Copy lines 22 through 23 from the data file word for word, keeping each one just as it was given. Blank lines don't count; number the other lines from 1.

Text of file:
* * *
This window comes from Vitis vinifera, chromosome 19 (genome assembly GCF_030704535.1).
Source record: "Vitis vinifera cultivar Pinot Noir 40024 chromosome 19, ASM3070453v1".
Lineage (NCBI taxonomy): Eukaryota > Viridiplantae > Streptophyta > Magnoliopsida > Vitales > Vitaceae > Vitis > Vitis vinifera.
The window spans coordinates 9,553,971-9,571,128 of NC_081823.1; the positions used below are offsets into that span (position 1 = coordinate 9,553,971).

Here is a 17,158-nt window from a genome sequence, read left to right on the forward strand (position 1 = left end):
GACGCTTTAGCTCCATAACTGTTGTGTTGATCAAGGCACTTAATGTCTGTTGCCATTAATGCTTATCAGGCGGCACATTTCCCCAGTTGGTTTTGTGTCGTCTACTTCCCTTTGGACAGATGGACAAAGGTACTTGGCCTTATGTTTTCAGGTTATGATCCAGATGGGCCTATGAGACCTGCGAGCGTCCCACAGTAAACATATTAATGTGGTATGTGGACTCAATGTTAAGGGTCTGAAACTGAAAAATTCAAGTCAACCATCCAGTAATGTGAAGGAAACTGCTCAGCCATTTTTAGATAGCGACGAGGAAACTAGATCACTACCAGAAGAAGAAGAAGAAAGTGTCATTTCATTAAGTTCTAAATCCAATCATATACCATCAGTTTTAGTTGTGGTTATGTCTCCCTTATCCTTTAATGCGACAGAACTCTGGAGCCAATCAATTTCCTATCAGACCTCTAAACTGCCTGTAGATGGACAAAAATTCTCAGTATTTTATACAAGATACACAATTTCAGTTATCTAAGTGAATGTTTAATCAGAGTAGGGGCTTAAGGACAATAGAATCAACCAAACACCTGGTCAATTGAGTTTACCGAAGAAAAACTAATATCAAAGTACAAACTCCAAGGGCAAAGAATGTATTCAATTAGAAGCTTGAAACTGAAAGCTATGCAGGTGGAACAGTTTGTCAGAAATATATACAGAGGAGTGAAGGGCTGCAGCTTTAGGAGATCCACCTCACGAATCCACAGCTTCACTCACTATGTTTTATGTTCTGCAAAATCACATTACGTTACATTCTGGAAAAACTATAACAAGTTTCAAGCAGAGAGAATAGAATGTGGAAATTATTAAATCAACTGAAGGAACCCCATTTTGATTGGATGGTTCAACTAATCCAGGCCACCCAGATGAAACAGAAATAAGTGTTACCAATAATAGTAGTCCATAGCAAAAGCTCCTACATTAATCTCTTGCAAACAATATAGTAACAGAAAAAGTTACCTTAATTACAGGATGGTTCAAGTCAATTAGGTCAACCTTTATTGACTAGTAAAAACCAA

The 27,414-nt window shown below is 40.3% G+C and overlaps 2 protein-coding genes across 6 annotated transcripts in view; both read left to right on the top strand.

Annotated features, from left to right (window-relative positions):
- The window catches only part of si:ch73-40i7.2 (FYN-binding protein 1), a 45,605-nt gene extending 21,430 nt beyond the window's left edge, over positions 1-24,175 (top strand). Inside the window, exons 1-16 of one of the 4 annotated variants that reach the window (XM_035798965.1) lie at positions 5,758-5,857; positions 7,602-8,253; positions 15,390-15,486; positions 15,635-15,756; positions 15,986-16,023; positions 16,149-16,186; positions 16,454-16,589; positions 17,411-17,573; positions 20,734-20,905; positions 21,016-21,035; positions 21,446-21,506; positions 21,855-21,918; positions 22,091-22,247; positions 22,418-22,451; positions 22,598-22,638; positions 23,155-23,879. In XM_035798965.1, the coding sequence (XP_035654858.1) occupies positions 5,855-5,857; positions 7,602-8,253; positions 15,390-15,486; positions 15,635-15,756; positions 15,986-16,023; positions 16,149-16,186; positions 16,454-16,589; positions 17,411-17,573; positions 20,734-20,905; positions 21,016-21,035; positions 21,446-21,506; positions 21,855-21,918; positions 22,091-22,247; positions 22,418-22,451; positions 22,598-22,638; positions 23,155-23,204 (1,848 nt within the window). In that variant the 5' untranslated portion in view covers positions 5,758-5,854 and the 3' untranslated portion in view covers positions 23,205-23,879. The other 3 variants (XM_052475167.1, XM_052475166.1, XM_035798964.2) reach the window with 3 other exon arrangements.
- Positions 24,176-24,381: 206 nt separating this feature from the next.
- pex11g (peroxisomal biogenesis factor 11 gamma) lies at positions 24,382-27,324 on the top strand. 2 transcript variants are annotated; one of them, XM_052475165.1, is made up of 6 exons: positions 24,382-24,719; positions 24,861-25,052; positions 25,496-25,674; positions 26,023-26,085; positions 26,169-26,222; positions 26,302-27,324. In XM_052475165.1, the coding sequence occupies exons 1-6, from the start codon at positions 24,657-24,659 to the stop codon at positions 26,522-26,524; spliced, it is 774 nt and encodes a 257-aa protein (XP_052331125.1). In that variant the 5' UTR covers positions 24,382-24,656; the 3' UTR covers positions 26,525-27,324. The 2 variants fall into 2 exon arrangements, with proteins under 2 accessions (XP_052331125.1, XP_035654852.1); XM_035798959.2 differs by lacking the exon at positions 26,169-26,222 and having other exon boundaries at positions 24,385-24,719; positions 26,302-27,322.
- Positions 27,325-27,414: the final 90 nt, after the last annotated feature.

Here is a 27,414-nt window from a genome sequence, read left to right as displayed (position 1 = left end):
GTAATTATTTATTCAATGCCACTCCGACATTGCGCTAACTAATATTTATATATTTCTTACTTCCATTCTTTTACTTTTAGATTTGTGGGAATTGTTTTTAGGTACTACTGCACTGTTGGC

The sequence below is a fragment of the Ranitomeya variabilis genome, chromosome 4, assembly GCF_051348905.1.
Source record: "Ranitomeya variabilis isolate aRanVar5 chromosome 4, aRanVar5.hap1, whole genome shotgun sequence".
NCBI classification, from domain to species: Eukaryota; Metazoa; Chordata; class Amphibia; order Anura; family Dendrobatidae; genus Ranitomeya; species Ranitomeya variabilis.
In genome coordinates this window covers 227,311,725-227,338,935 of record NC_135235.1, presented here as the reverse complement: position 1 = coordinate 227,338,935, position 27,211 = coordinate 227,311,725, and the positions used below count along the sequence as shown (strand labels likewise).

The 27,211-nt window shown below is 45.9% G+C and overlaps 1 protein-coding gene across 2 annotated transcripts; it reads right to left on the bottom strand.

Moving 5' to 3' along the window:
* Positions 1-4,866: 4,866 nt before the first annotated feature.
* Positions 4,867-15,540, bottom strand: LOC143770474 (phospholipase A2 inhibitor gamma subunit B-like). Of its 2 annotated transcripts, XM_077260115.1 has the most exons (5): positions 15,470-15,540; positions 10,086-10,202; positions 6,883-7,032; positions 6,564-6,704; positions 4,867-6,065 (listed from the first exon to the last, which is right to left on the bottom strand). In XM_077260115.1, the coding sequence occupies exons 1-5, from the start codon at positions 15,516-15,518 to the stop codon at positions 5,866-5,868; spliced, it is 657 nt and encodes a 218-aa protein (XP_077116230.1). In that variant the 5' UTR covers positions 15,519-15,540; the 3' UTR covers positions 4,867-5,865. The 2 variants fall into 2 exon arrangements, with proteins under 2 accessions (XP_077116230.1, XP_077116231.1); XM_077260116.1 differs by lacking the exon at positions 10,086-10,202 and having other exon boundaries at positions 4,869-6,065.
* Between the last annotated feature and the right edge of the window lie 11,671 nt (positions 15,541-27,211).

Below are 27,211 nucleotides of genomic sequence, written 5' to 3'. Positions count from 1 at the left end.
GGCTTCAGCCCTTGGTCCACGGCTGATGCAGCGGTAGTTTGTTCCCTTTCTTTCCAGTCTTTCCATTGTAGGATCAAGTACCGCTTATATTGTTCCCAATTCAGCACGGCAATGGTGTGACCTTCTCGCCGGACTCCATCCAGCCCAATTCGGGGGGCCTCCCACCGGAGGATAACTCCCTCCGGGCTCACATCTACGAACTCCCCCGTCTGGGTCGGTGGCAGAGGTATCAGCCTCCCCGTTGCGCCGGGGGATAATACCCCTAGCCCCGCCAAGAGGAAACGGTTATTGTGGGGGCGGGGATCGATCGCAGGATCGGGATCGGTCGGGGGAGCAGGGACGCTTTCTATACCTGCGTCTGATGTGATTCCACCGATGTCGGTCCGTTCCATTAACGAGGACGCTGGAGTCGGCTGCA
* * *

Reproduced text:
* Positions 4,867-15,540, bottom strand: LOC143770474 (phospholipase A2 inhibitor gamma subunit B-like). Of its 2 annotated transcripts, XM_077260115.1 has the most exons (5): positions 15,470-15,540; positions 10,086-10,202; positions 6,883-7,032; positions 6,564-6,704; positions 4,867-6,065 (listed from the first exon to the last, which is right to left on the bottom strand). In XM_077260115.1, the coding sequence occupies exons 1-5, from the start codon at positions 15,516-15,518 to the stop codon at positions 5,866-5,868; spliced, it is 657 nt and encodes a 218-aa protein (XP_077116230.1). In that variant the 5' UTR covers positions 15,519-15,540; the 3' UTR covers positions 4,867-5,865. The 2 variants fall into 2 exon arrangements, with proteins under 2 accessions (XP_077116230.1, XP_077116231.1); XM_077260116.1 differs by lacking the exon at positions 10,086-10,202 and having other exon boundaries at positions 4,869-6,065.
* Between the last annotated feature and the right edge of the window lie 11,671 nt (positions 15,541-27,211).